Even though it has only been two days, we have crossed the 25% mark! I can’t thank everyone enough for the amount of support we have received, whether that support comes in the form of a contribution to this campaign or just spreading the word. It means a lot.
I have also been in awe at another kind of contribution people have been offering in droves: translations. I have had at least four different people come forward expressing interest in helping to translate Hexoshi into another language. Because of this, I have added an answer to this question in the Questions section. In brief, Hexoshi uses gettext for translations, so to translate, simply create a translation file from “data/locale/hexoshi.pot”.
But one thing I’m seeing come up a lot is the notion that Hexoshi is a clone of Super Metroid. I consider this to be inaccurate, so I would like to address it. I don’t think of Hexoshi as a clone of Super Metroid. Rather, I think of it as a new game inspired by Super Metroid, though it also has some inspiration from other sources.
To explain the difference, to me, a clone is a game that is designed specifically to be similar to another game, generally as similar to that other game as possible. Some examples of clones are Kapman, LTris, and Open Invaders. There is nothing wrong with making a clone, and there are a number of legitimate clones that I enjoy. However, this is not what we are doing with Hexoshi. We are not necessarily attempting to make Hexoshi similar to Super Metroid or any other title in the Metroid series. What we are attempting to do is make Hexoshi a great game in the same genre as Super Metroid (what I describe as “Metroid-like” and what some people describe as “Metroidvania”). Since Super Metroid got so many things right, that just happens to include doing many things the same way as Super Metroid.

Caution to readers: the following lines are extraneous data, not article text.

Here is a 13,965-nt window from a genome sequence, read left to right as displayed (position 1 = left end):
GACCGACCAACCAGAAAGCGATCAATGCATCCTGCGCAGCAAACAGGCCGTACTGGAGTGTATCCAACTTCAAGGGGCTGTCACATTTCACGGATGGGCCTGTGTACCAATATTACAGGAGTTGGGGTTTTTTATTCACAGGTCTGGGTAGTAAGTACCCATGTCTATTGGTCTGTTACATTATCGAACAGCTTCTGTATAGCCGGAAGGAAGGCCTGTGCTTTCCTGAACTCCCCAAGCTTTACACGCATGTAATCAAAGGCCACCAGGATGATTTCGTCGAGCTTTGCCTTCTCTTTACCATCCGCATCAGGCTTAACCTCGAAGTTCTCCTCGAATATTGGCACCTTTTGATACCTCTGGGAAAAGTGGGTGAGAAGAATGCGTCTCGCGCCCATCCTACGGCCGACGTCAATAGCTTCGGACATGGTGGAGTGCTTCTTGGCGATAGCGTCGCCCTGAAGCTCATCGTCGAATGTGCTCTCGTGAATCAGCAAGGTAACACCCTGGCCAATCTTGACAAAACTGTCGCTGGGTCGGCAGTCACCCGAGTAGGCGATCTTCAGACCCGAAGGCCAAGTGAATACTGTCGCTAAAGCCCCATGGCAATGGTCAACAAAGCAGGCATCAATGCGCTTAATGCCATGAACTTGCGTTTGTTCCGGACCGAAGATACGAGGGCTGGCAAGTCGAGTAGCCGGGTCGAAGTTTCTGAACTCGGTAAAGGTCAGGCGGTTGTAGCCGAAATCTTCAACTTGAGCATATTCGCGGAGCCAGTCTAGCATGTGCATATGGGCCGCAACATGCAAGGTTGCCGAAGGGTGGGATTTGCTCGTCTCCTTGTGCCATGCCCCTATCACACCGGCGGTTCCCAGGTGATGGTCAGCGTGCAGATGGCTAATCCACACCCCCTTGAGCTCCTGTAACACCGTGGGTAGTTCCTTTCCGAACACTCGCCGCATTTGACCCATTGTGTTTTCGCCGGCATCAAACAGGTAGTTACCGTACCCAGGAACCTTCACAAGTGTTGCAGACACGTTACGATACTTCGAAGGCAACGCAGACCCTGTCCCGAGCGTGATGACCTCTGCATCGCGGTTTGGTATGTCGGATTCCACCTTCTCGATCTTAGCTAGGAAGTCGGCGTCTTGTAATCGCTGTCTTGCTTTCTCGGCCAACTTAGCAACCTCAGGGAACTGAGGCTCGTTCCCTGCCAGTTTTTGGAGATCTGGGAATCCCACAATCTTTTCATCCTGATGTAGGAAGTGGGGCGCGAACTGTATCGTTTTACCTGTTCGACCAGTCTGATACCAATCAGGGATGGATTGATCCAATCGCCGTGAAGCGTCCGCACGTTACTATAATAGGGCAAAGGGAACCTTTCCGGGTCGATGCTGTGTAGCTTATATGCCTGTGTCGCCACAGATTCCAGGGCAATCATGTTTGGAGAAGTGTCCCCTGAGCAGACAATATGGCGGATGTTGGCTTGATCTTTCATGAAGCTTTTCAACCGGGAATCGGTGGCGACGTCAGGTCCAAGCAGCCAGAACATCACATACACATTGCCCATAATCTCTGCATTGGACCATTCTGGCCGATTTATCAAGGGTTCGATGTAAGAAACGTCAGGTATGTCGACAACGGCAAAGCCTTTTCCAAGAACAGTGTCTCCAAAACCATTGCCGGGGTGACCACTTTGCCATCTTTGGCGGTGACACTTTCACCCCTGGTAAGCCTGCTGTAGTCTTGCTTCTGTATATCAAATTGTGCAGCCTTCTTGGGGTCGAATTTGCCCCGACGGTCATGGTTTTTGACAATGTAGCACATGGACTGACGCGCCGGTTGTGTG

In fact, almost every aspect of Hexoshi’s design was made not because Super Metroid did it that way, but because it simply is better than the alternatives. I don’t want to itemize all of these, but here are a few choice examples:
For Anneroy’s starting weapon, a laser sword was originally considered, but ultimately rejected because it would be more expensive to animate and complicate the design of the game.
Anneroy’s weapon is a universal arm cannon rather than a handheld gun because this permits adding just about any kind of projectile weapon without drawing new guns, since those new guns would increase cost. Another possibility I did consider was making projectiles shoot out of the palm of Anneroy’s hand, which would look really cool for energy weapons, but would just make no sense if physical weapons such as missiles were added later on and would also necessitate more animation for the arms (it would look really silly for Anneroy to just be holding out a hand the same way the arm cannon is held out most of the time).
Doors are opened by shooting them because it is simple and straightforward, prevents the player from accidentally going into adjacent rooms, and lends to the possibility of adding doors that can only be opened with a weapon obtained later in the game.
Of course, we are still in the early stages of Hexoshi’s design. As time goes on and Hexoshi is developed further, I suspect that it will start to look less and less like Super Metroid. That it looks so similar to Super Metroid now is just a testament to how many things that game did right.